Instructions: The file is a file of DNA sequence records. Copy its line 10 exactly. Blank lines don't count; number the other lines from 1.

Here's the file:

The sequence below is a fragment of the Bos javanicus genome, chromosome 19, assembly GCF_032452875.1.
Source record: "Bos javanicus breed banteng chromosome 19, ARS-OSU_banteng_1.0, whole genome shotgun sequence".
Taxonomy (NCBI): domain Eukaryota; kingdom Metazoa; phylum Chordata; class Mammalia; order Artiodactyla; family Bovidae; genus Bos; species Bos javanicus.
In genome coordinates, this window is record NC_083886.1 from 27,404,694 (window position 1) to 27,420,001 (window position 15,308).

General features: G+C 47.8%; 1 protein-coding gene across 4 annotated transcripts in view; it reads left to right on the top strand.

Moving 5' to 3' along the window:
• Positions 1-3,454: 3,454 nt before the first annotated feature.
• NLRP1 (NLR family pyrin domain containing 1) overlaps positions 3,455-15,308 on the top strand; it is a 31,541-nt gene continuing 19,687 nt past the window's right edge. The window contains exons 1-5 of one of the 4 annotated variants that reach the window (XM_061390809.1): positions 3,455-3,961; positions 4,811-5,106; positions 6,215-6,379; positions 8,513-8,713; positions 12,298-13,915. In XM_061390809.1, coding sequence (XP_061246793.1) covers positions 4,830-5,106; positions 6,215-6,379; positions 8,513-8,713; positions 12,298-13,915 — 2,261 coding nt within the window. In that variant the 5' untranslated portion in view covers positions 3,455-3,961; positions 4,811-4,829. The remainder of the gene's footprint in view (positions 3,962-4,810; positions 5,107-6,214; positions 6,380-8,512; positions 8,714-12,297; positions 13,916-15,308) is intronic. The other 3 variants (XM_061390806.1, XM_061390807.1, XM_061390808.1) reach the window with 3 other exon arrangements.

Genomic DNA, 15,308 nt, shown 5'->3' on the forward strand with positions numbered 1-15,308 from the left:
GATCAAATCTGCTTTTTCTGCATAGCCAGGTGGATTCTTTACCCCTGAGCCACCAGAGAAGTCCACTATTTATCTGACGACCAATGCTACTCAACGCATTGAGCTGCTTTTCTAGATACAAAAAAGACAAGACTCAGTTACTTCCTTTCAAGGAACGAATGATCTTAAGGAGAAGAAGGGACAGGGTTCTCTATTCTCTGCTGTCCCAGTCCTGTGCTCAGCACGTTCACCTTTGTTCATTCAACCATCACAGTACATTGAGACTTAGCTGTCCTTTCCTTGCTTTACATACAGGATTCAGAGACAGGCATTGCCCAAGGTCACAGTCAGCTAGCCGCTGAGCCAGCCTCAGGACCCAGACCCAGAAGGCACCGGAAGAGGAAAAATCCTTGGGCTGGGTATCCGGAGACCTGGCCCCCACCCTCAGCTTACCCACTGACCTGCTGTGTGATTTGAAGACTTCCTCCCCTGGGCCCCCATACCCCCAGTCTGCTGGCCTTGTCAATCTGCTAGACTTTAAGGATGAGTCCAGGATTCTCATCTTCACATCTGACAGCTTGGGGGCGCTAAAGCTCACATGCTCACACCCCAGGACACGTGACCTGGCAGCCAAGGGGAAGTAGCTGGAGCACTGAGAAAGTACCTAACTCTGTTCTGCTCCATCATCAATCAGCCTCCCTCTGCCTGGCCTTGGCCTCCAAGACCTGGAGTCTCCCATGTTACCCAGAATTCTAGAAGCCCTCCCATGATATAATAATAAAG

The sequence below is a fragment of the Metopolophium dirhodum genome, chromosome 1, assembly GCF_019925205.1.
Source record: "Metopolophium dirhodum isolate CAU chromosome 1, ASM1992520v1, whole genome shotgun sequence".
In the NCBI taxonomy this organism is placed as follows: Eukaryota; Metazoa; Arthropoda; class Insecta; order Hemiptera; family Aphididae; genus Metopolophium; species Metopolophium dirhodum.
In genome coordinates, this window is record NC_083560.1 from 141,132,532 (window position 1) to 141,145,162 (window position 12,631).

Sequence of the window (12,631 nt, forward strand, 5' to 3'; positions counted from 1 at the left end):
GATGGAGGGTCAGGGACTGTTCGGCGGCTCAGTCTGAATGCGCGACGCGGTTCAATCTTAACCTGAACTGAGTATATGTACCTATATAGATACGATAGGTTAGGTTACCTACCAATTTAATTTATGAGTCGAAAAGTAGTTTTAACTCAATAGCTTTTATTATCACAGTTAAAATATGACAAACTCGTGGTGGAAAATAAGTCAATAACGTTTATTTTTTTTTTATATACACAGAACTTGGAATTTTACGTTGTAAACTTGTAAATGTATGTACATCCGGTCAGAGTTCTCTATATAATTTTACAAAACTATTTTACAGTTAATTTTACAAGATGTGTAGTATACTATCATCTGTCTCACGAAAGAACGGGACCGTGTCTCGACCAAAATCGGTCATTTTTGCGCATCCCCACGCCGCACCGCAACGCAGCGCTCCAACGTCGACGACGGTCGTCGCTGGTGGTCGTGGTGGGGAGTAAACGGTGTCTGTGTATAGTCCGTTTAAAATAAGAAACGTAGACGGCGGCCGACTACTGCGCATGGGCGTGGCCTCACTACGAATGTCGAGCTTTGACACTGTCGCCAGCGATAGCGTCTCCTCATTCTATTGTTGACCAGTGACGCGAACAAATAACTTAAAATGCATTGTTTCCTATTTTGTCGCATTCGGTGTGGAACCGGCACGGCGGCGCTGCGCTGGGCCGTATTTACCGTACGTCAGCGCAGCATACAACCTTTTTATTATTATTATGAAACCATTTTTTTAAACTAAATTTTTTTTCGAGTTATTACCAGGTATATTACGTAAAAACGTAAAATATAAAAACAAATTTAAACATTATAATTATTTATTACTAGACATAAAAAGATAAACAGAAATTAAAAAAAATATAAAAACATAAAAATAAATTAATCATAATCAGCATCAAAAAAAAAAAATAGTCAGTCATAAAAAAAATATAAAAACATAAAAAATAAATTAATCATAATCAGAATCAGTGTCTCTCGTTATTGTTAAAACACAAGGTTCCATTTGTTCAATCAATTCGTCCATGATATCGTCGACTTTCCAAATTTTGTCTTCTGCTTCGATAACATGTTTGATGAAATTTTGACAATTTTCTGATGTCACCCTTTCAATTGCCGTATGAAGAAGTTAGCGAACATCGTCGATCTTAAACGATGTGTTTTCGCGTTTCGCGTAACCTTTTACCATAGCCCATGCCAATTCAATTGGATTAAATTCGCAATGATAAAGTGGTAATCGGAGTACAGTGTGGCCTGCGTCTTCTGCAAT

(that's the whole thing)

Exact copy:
GATCAAATCTGCTTTTTCTGCATAGCCAGGTGGATTCTTTACCCCTGAGCCACCAGAGAAGTCCACTATTTATCTGACGACCAATGCTACTCAACGCATTGAGCTGCTTTTCTAGATACAAAAAAGACAAGACTCAGTTACTTCCTTTCAAGGAACGAATGATCTTAAGGAGAAGAAGGGACAGGGTTCTCTATTCTCTGCTGTCCCAGTCCTGTGCTCAGCACGTTCACCTTTGTTCATTCAACCATCACAGTACATTGAGACTTAGCTGTCCTTTCCTTGCTTTACATACAGGATTCAGAGACAGGCATTGCCCAAGGTCACAGTCAGCTAGCCGCTGAGCCAGCCTCAGGACCCAGACCCAGAAGGCACCGGAAGAGGAAAAATCCTTGGGCTGGGTATCCGGAGACCTGGCCCCCACCCTCAGCTTACCCACTGACCTGCTGTGTGATTTGAAGACTTCCTCCCCTGGGCCCCCATACCCCCAGTCTGCTGGCCTTGTCAATCTGCTAGACTTTAAGGATGAGTCCAGGATTCTCATCTTCACATCTGACAGCTTGGGGGCGCTAAAGCTCACATGCTCACACCCCAGGACACGTGACCTGGCAGCCAAGGGGAAGTAGCTGGAGCACTGAGAAAGTACCTAACTCTGTTCTGCTCCATCATCAATCAGCCTCCCTCTGCCTGGCCTTGGCCTCCAAGACCTGGAGTCTCCCATGTTACCCAGAATTCTAGAAGCCCTCCCATGATATAATAATAAAG